Techniques proposed to support Web searching and browsing include meta-searching and Web-page preview and overview. Because different search engines employ different methods for page collecting, indexing, and ranking, they may include systematic bias in their search results [10]. Meta-searching is a promising method for alleviating this problem [4]. By sending queries to multiple search engines and collating the set of top-ranked results from each engine, meta-searching can greatly reduce bias in search results and improve coverage. In addition, post-retrieval analysis provides added value to results returned by search engines. Text-categorization techniques help filter Web-page content and provide previews of individual Web pages in the form of summaries. Document-categorization techniques help group Web pages, and document visualization techniques help amplify human cognition in browsing Internet search results. Though used in some search engines, including and, meta-searching and information previews and overviews are rarely applied in non-English search engines.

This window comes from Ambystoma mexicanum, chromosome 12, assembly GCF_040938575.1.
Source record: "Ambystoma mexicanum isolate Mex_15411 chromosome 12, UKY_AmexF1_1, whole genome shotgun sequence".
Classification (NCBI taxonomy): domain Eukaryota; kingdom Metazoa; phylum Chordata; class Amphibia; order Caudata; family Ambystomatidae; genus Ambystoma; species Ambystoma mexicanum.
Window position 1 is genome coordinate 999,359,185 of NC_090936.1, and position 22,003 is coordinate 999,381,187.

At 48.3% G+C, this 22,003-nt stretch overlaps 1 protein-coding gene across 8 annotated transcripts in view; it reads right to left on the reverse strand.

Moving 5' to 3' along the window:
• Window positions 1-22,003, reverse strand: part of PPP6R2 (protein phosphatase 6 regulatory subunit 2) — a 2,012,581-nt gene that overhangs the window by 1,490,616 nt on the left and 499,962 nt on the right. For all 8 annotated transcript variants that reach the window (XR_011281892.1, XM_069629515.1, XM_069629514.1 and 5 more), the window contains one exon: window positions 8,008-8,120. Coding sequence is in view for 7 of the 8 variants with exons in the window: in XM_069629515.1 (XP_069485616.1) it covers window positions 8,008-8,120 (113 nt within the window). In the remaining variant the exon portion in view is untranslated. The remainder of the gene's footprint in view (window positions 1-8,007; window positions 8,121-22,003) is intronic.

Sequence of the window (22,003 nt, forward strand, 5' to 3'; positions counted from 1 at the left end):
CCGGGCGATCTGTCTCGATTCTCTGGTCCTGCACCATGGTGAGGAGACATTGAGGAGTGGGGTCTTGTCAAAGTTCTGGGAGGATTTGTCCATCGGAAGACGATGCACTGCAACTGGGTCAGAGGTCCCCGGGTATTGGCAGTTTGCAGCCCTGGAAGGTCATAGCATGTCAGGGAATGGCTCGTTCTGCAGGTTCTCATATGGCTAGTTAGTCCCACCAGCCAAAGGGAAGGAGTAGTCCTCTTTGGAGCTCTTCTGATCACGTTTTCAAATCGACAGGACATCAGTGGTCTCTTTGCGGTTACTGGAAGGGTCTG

Web searching in a multilingual world is characterized by cross-region and cross-country use of a language, producing regional effects in Web-site design and functionality. For example, Spanish is widely used in Europe, North America, and South America. Arabic is the primary language in the Middle East and North Africa. Chinese is the primary language in mainland China, Hong Kong, and Taiwan. The users of the Fast search engine (, mostly European, input queries more frequently than Excite search-engine users, who focus more on e-commerce topics [11]. These results suggest regional differences on the Web.